OPINION – Sir Ben Helfgott: Take up the baton and hold it tight
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OPINION – Sir Ben Helfgott: Take up the baton and hold it tight

With the focus of Shoah education on second and third generations, Sir Ben thanks those who have listened to his testimony - and who will be telling his story for years to come

Sir Ben Helfgott with the sculpture of him
Sir Ben Helfgott with the sculpture of him

On Holocaust Memorial Day, I am more preoccupied than usual with thoughts and reflections of the events of 75 years ago, the horrors of the final months of the war, my liberation from Theresienstadt in May 1945 and the good fortune of my subsequent arrival in Britain a few months later.

Now I’m 90, my memory is not what it was, but the recollection of those times and the precious memories of my parents, sister, cousins, friends and others who did not survive still remain fully in my mind. I have devoted a great deal of my time and energy to ensure they are not forgotten, and the history of their lives and those who came before them will be remembered.

I was also determined that future generations would be aware of  how a shared hatred can result in the most abominable persecution. I did this so we would be on our guard against it at all times in the hope that we would build a more tolerant society and a buffer against hate.

After my experiences during the war, I felt compelled to do this, but I should say that throughout all this time, I did not let it totally dominate my life and I still enjoyed a most wonderful time with my family and many friends, building a business and enjoying sports, books and so much else.

People often ask me whether I am worried about whether the lessons of the Holocaust will be taught when, as is inevitable, there are no more living survivors.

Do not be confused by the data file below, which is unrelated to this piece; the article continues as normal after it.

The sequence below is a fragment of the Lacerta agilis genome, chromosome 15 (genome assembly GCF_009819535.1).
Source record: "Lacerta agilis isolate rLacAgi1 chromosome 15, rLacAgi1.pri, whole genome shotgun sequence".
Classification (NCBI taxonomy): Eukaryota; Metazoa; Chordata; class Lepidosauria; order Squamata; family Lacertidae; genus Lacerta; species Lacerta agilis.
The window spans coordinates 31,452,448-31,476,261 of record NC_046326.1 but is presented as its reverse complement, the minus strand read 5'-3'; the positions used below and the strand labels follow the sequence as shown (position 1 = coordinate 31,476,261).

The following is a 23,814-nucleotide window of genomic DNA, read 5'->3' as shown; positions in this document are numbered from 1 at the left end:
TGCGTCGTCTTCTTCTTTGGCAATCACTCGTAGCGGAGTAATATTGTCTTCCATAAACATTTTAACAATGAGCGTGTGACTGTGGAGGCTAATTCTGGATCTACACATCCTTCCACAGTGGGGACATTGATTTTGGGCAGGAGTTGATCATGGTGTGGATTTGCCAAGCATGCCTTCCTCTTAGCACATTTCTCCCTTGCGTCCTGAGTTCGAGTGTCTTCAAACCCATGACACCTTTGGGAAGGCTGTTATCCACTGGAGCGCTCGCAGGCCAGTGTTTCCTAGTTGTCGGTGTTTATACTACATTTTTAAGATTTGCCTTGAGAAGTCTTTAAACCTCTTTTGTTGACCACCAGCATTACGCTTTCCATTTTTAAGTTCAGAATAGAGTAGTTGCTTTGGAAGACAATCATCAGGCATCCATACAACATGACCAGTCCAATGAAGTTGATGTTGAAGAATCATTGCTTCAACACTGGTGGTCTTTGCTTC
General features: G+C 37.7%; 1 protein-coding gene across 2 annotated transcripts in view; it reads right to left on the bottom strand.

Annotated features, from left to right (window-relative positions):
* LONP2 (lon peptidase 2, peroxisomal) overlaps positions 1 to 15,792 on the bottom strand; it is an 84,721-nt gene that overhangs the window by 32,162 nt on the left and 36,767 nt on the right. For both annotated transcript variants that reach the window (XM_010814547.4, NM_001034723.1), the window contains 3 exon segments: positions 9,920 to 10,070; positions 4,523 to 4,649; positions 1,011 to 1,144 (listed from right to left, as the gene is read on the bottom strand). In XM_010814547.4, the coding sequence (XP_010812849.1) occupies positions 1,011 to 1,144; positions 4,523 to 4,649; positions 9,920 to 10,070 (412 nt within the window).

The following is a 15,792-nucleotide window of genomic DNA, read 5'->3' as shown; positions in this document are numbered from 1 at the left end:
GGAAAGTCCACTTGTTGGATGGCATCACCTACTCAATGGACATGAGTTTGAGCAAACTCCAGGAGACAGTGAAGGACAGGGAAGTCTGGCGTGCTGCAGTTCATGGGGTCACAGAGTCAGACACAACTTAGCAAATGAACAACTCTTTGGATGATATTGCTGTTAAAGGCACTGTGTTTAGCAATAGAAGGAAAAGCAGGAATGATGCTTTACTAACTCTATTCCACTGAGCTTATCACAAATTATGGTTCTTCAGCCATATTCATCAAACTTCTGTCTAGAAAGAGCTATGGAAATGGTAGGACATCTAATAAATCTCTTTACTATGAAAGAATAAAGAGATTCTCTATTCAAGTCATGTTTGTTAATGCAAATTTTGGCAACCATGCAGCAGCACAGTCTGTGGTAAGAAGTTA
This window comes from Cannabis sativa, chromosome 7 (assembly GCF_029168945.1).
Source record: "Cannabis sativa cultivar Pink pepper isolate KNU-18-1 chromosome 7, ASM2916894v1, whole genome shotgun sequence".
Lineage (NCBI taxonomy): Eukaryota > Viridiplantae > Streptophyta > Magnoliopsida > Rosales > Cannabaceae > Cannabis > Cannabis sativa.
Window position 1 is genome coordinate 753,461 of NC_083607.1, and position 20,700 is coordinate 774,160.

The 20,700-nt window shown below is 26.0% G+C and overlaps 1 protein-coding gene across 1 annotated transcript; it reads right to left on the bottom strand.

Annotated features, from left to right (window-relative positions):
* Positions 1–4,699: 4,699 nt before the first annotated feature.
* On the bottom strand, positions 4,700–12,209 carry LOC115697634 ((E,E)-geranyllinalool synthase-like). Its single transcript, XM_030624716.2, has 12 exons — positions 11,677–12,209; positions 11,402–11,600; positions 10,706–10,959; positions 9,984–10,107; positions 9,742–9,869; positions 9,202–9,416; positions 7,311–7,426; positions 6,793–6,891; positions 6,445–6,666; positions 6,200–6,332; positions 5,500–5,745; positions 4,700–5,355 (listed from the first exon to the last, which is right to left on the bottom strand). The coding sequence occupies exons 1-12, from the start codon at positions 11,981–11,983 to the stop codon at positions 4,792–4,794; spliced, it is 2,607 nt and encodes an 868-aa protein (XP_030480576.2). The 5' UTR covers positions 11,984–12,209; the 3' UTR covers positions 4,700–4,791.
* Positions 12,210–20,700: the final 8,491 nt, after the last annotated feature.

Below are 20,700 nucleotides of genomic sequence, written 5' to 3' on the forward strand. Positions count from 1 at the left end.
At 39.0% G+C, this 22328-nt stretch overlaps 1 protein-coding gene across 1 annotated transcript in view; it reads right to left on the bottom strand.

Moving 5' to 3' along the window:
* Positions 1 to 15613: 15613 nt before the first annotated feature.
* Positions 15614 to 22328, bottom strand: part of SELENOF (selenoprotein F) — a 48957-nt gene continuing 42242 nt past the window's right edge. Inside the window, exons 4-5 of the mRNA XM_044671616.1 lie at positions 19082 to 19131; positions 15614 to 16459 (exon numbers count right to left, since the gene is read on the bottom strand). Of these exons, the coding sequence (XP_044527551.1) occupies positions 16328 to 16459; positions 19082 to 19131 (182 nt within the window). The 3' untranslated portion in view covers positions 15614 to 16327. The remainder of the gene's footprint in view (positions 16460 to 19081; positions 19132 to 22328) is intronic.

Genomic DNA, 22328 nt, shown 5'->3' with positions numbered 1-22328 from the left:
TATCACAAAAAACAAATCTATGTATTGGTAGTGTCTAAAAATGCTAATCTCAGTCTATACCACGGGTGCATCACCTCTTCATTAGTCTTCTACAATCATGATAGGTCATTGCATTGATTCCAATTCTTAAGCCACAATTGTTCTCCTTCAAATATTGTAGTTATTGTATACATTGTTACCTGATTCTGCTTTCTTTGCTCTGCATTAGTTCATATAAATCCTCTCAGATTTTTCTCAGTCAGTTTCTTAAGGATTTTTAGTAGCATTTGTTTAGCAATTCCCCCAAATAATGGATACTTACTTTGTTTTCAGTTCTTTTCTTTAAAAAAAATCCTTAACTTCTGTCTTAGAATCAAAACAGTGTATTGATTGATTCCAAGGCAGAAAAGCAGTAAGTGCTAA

Of course I am justifiably concerned that the Holocaust will hereafter be given the importance it deserves, the appropriate emphasis afforded to it and with the right messages taken from it.

At the same time, I pay tribute to so many people of different ages throughout this great country of ours, who have, over the past 40 or so years, given increasing respect to the survivors and listened to us.

More than that, so many of you have done so much in sustaining the memory of those who perished and learning about the Holocaust.

By doing so, you have had a profoundly beneficial influence by encouraging a more tolerant approach to so many important issues for society. This gives me great optimism and I owe you an enormous debt of gratitude.

Although my determination and commitment to keeping the flame alive remains undimmed, I can no longer do what I once did. I say to those who have already taken up the baton, hold it tight and keep going.

And to those who have not done so up to now, try to play a part in any way you can, so that when the time comes, future generations are not ignorant of what happened.

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